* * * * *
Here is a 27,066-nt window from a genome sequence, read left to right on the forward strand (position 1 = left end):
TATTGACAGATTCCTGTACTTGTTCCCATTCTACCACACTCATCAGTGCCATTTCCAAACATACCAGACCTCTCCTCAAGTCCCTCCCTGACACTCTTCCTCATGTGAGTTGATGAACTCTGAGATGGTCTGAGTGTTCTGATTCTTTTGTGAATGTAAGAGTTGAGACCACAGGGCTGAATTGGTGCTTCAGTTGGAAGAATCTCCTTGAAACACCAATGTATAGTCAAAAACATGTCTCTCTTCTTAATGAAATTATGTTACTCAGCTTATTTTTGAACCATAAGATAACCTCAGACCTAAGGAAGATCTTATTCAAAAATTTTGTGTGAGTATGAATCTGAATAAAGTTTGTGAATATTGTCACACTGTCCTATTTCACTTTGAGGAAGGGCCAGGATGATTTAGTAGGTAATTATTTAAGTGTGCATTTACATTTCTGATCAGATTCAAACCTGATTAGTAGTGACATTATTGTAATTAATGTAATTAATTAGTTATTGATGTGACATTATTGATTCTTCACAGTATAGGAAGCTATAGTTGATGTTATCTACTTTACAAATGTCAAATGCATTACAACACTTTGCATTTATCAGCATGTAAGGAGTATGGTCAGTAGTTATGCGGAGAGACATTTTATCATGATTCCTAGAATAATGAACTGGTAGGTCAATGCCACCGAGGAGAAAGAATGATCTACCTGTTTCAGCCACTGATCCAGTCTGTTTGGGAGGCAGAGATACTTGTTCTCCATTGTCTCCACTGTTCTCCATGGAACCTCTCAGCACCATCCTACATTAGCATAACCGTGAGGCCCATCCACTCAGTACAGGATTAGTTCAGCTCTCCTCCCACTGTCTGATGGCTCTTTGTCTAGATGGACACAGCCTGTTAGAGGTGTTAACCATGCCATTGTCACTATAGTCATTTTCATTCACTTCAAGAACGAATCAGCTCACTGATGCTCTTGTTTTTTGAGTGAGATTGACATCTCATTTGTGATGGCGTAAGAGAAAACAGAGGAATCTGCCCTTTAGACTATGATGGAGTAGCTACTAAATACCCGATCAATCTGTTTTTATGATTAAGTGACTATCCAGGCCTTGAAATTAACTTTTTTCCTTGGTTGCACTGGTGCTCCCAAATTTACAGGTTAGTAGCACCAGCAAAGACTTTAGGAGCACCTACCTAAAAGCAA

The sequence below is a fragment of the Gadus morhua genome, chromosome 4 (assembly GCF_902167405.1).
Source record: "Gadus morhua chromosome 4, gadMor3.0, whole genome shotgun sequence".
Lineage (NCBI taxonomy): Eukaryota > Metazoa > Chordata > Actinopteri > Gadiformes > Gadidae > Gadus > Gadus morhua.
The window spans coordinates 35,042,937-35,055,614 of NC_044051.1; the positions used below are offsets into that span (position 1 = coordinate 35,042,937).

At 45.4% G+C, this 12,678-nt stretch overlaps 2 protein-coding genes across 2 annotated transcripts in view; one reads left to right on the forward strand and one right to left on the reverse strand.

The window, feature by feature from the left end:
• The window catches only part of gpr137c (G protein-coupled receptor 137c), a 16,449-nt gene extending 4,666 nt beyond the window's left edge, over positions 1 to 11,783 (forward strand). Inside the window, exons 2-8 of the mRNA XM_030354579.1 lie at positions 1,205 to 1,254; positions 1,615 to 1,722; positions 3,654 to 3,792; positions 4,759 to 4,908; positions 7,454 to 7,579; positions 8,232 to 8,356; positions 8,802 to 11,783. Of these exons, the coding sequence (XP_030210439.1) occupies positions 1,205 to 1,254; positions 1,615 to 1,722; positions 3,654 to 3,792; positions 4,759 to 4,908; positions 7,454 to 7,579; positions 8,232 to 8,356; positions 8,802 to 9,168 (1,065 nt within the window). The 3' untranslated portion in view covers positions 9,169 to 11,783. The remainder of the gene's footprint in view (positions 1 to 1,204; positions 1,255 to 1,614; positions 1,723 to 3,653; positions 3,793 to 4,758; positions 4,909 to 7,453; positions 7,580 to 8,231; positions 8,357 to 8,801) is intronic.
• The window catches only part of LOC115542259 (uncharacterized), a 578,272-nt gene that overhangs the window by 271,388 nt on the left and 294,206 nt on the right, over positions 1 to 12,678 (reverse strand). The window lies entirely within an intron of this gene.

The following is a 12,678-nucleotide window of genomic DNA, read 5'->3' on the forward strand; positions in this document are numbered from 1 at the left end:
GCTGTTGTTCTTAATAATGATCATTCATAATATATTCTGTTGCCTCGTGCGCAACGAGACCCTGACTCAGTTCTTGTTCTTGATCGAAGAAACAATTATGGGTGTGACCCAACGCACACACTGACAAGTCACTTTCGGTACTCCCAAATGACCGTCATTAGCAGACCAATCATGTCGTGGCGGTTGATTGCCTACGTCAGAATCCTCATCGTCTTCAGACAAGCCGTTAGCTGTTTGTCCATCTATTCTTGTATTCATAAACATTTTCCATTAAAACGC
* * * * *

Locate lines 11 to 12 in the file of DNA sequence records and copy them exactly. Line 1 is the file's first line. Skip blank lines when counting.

The following is a 12,678-nucleotide window of genomic DNA, read 5'->3' on the forward strand; positions in this document are numbered from 1 at the left end:
GCTGTTGTTCTTAATAATGATCATTCATAATATATTCTGTTGCCTCGTGCGCAACGAGACCCTGACTCAGTTCTTGTTCTTGATCGAAGAAACAATTATGGGTGTGACCCAACGCACACACTGACAAGTCACTTTCGGTACTCCCAAATGACCGTCATTAGCAGACCAATCATGTCGTGGCGGTTGATTGCCTACGTCAGAATCCTCATCGTCTTCAGACAAGCCGTTAGCTGTTTGTCCATCTATTCTTGTATTCATAAACATTTTCCATTAAAACGC